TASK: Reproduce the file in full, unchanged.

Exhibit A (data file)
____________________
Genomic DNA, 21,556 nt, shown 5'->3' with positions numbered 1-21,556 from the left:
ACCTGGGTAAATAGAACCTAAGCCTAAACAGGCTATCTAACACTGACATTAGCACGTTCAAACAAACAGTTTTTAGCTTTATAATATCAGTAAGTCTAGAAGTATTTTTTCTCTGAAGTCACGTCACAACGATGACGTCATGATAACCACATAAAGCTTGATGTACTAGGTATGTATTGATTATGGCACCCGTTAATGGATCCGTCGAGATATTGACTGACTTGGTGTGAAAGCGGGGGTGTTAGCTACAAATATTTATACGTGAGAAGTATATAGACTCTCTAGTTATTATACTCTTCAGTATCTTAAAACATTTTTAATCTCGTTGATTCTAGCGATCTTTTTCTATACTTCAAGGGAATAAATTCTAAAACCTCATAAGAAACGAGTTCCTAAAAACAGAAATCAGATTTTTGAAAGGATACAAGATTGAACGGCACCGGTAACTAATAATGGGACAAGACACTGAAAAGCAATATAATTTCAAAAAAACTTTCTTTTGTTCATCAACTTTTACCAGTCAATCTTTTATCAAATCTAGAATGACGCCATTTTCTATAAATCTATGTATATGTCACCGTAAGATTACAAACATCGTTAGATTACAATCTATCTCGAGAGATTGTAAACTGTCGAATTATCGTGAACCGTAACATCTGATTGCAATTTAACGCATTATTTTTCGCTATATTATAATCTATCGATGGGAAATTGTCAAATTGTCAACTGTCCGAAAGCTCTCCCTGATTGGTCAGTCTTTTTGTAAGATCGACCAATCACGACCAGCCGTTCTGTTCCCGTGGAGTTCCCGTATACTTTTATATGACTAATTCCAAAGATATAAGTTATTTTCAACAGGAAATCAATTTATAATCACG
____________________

Genomic DNA, 21,556 nt, shown 5'->3' with positions numbered 1-21,556 from the left:
ACCTGGGTAAATAGAACCTAAGCCTAAACAGGCTATCTAACACTGACATTAGCACGTTCAAACAAACAGTTTTTAGCTTTATAATATCAGTAAGTCTAGAAGTATTTTTTCTCTGAAGTCACGTCACAACGATGACGTCATGATAACCACATAAAGCTTGATGTACTAGGTATGTATTGATTATGGCACCCGTTAATGGATCCGTCGAGATATTGACTGACTTGGTGTGAAAGCGGGGGTGTTAGCTACAAATATTTATACGTGAGAAGTATATAGACTCTCTAGTTATTATACTCTTCAGTATCTTAAAACATTTTTAATCTCGTTGATTCTAGCGATCTTTTTCTATACTTCAAGGGAATAAATTCTAAAACCTCATAAGAAACGAGTTCCTAAAAACAGAAATCAGATTTTTGAAAGGATACAAGATTGAACGGCACCGGTAACTAATAATGGGACAAGACACTGAAAAGCAATATAATTTCAAAAAAACTTTCTTTTGTTCATCAACTTTTACCAGTCAATCTTTTATCAAATCTAGAATGACGCCATTTTCTATAAATCTATGTATATGTCACCGTAAGATTACAAACATCGTTAGATTACAATCTATCTCGAGAGATTGTAAACTGTCGAATTATCGTGAACCGTAACATCTGATTGCAATTTAACGCATTATTTTTCGCTATATTATAATCTATCGATGGGAAATTGTCAAATTGTCAACTGTCCGAAAGCTCTCCCTGATTGGTCAGTCTTTTTGTAAGATCGACCAATCACGACCAGCCGTTCTGTTCCCGTGGAGTTCCCGTATACTTTTATATGACTAATTCCAAAGATATAAGTTATTTTCAACAGGAAATCAATTTATAATCACG